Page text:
# Emma's Dilemma.

Extracts from this document...

Introduction

Emma’s Dilemma

I am trying to find out the different arrangements of letters in a word with so many letters.

Also I am going to try and find out a way of finding these mathematically and also to try and find a formula which will work with my theory.

My way of working these out is by a simple method.

First I used the name Lucy, this is because all the letters in this name are different. So it will be easier. Then we used this method of:

- I would keep the first letter the same all the time.

- Then I would keep the second letter the same.

- Then I would rotate the other letters around to make different arrangements.

- After I have done this I would change the second letter to a different in the word but not the first letter.

- Then I would do the same as in step 3 where I would rotate the last 2 letters, such as below.

- Do the same but with the same first letter but a different second letter that you haven’t already used.

- Once I have done this I have found all the different arrangements with the first letter.

Middle

To get the amount of arrangements for a 4 lettered word it would be 6x4, but to get the 6, you need the calculation for the arrangement before which was 1x2x3.

So I then substituted the answer for the calculation which was then:

6 x 4 = 24 6 = answer

Substituted 1 x 2 x 3 = Calculation

1 x 2 x 3 x 4 = 24

So it is still the same calculation as before except I have changed the answer with the calculation.

This works the same for the next one,

For a word with 5 letters, to get the amount of arrangements before it would be:

24 x 5

But to get the 24 you would need to do 6 x 4 or 1 x 2 x 3 x 4.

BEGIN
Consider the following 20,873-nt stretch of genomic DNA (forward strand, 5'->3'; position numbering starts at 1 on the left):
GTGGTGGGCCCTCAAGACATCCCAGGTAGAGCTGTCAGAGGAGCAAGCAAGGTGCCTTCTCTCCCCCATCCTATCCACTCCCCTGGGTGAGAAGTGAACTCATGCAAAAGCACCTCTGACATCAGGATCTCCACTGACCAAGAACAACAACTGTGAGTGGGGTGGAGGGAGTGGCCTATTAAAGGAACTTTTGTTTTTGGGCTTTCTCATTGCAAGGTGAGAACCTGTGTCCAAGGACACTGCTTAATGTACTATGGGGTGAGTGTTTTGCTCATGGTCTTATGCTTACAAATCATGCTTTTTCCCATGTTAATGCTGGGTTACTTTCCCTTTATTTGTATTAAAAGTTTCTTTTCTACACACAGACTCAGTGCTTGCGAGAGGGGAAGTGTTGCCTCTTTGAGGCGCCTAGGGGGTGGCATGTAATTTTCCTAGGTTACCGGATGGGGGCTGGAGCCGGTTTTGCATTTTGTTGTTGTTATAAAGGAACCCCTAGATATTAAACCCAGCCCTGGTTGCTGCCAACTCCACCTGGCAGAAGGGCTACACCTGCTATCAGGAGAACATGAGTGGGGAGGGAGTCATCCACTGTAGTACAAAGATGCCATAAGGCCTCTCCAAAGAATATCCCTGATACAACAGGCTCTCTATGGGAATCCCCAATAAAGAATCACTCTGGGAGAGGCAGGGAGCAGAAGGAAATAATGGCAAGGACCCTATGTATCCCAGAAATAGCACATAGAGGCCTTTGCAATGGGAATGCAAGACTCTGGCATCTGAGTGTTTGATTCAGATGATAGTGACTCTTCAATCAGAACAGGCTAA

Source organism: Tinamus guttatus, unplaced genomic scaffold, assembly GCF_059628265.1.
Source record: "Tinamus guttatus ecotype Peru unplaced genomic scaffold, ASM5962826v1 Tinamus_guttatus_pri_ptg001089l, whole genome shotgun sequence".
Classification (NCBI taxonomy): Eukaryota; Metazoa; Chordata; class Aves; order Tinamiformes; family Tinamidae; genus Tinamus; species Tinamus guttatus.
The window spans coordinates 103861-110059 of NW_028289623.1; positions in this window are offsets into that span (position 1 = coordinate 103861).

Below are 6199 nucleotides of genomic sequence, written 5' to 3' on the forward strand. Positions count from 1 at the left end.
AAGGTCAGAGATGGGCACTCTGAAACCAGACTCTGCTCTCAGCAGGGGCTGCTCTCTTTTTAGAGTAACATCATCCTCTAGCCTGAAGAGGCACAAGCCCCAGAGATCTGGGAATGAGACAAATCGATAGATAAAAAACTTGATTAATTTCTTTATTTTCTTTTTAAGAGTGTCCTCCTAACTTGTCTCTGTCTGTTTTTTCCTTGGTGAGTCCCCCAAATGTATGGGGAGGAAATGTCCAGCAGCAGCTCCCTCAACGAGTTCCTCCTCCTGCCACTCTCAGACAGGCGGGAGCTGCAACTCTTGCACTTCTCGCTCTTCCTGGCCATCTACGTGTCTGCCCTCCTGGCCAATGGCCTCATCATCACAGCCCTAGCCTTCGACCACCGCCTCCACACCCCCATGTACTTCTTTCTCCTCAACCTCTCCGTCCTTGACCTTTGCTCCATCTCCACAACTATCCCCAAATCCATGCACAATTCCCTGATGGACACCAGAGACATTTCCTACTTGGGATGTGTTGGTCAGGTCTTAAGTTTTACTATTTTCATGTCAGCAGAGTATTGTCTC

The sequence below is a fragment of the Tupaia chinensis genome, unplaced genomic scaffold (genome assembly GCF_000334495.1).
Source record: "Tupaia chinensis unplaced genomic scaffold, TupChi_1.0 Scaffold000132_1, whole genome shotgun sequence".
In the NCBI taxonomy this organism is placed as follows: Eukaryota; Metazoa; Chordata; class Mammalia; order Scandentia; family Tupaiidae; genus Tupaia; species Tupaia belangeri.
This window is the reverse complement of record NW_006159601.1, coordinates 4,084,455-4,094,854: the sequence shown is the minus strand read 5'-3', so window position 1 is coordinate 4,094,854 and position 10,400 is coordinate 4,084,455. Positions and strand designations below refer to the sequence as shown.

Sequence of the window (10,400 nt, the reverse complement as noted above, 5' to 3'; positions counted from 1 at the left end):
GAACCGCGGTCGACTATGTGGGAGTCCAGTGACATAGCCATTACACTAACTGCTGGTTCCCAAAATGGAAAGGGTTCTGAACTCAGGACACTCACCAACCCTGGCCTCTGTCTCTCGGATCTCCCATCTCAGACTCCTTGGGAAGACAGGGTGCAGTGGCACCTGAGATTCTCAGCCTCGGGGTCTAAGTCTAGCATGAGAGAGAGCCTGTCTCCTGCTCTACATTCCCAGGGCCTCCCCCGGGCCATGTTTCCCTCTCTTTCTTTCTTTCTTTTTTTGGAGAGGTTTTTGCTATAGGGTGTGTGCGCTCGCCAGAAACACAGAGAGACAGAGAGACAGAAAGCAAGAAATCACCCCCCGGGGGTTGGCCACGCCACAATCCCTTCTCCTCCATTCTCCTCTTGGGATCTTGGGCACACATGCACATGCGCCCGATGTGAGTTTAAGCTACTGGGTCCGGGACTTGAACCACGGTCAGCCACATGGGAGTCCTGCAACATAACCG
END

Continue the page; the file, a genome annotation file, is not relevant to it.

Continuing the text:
So for this calculation it would be:

1 x 2 x 3 x 4 x 5 = 120

Now I am going to try to find all the different arrangements of the letters in a word with 2 of the letters being the same.

EMMA EMAM EAMM | MEAM MAEM MEMA MMEA MMAE MAME | AEMM AMME AMEM |

There are 4 letters, 2 being the same and there are 12 different arrangements.

## MUMMMU UMM |

There are 3 letters, 2 being the same and there are only 3 different arrangements.

BB

There are only 2 letters the same and there are 1 arrangements.

No. Of letters | No letters repeated | Same letter repeated 2x |

1 | 1 | Not possible |

2 | 2 | 1 |

3 | 6 | 3 |

4 | 24 | 12 |

Conclusion

No. Of letters | No letters repeated | Same letter repeated 2x | Same letter repeated 3x |

1 | 1 | Not possible | Not possible |

2 | 2 | 1 | Not possible |

3 | 6 | 3 | 1 |

4 | 24 | 12 | 4 |

5 | 120 | 60 | 20 |

But if I make all the C’s different I get 24 arrangements. But if I pair up all the arrangements that are the same, as before, I only get 4 arrangements.

1 CCCA 2 CCAC 1 CCCA 2 CCAC 3 CACC 3 CACC 1 CCCA 2 CCAC | 1 CCCA 2 CCAC 3 CACC 3 CACC 2 CCAC 1 CCCA 2 CCAC 1 CCCA | 3 CACC 3 CACC 4 ACCC 4 ACCC 4 ACCC 4 ACCC 4 ACCC ## 4 ACCC |

So if I put all the 1’s together, all the 2’s together, all the 3’s together and all the 4’s together, I get 4 arrangements.

CCCA

CCAC

CACC

ACCC

Now I am left with the 4 of the original 24 arrangements so the formula for this would be,

.n! / 6

It is divided by 6 because there was six of the same arrangements. For example the ACCC was repeated 6 times by,

ACCC

ACCC

ACCC n! / 6

ACCC

ACCC

ACCC

It is also six becausein a 3 lettered word you can only get 6 different arrangements, and towork out the six you do 3! So the formula can now be

n! / 3! = a

So now I have found an overall formula:

n! /x! = a

n = the number of letters

x = the number of letters repeated for n

a = the different number of arrangements.

This works because for a 4 lettered word with 3 letters the same repeated it would be:

4! / 3! = 4

And it also works for an 8 lettered word with 2 letters repeated:

8! / 2! = 20160

This shows that my theory works.

This student written piece of work is one of many that can be found in our GCSE Emma's Dilemma section.

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